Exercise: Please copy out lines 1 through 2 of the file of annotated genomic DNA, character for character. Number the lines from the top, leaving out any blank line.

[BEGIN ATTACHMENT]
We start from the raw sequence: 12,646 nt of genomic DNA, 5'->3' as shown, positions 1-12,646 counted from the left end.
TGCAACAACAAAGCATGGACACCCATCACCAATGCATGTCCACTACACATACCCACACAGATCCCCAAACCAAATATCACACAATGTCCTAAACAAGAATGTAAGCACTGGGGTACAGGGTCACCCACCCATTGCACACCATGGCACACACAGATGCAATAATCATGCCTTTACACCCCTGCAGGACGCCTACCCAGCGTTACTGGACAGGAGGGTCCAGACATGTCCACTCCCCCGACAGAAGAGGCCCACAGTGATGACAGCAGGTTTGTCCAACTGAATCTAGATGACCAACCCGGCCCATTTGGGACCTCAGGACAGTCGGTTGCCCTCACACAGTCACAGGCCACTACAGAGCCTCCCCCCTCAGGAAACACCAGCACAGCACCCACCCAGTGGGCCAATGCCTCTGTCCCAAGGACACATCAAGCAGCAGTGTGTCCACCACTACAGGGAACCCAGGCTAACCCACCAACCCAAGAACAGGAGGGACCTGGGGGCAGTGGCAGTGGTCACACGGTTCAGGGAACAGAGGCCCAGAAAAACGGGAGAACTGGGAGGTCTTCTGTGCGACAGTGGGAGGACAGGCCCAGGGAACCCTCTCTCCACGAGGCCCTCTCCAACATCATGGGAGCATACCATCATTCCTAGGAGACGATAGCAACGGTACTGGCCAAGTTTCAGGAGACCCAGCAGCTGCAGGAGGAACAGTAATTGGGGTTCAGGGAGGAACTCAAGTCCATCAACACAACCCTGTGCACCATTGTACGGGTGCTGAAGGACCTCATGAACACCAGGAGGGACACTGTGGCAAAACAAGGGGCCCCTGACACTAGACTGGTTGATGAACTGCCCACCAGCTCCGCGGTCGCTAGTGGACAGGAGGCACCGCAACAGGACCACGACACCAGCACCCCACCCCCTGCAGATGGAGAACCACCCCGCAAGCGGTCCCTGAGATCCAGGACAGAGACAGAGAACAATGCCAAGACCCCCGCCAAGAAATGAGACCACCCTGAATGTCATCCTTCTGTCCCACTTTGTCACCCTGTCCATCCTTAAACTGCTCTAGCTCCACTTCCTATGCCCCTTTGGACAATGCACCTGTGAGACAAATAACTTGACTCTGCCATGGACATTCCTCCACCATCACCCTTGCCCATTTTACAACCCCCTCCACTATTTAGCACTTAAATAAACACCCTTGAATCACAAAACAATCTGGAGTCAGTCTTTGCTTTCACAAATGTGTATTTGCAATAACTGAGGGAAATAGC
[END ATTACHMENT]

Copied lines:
We start from the raw sequence: 12,646 nt of genomic DNA, 5'->3' as shown, positions 1-12,646 counted from the left end.
TGCAACAACAAAGCATGGACACCCATCACCAATGCATGTCCACTACACATACCCACACAGATCCCCAAACCAAATATCACACAATGTCCTAAACAAGAATGTAAGCACTGGGGTACAGGGTCACCCACCCATTGCACACCATGGCACACACAGATGCAATAATCATGCCTTTACACCCCTGCAGGACGCCTACCCAGCGTTACTGGACAGGAGGGTCCAGACATGTCCACTCCCCCGACAGAAGAGGCCCACAGTGATGACAGCAGGTTTGTCCAACTGAATCTAGATGACCAACCCGGCCCATTTGGGACCTCAGGACAGTCGGTTGCCCTCACACAGTCACAGGCCACTACAGAGCCTCCCCCCTCAGGAAACACCAGCACAGCACCCACCCAGTGGGCCAATGCCTCTGTCCCAAGGACACATCAAGCAGCAGTGTGTCCACCACTACAGGGAACCCAGGCTAACCCACCAACCCAAGAACAGGAGGGACCTGGGGGCAGTGGCAGTGGTCACACGGTTCAGGGAACAGAGGCCCAGAAAAACGGGAGAACTGGGAGGTCTTCTGTGCGACAGTGGGAGGACAGGCCCAGGGAACCCTCTCTCCACGAGGCCCTCTCCAACATCATGGGAGCATACCATCATTCCTAGGAGACGATAGCAACGGTACTGGCCAAGTTTCAGGAGACCCAGCAGCTGCAGGAGGAACAGTAATTGGGGTTCAGGGAGGAACTCAAGTCCATCAACACAACCCTGTGCACCATTGTACGGGTGCTGAAGGACCTCATGAACACCAGGAGGGACACTGTGGCAAAACAAGGGGCCCCTGACACTAGACTGGTTGATGAACTGCCCACCAGCTCCGCGGTCGCTAGTGGACAGGAGGCACCGCAACAGGACCACGACACCAGCACCCCACCCCCTGCAGATGGAGAACCACCCCGCAAGCGGTCCCTGAGATCCAGGACAGAGACAGAGAACAATGCCAAGACCCCCGCCAAGAAATGAGACCACCCTGAATGTCATCCTTCTGTCCCACTTTGTCACCCTGTCCATCCTTAAACTGCTCTAGCTCCACTTCCTATGCCCCTTTGGACAATGCACCTGTGAGACAAATAACTTGACTCTGCCATGGACATTCCTCCACCATCACCCTTGCCCATTTTACAACCCCCTCCACTATTTAGCACTTAAATAAACACCCTTGAATCACAAAACAATCTGGAGTCAGTCTTTGCTTTCACAAATGTGTATTTGCAATAACTGAGGGAAATAGC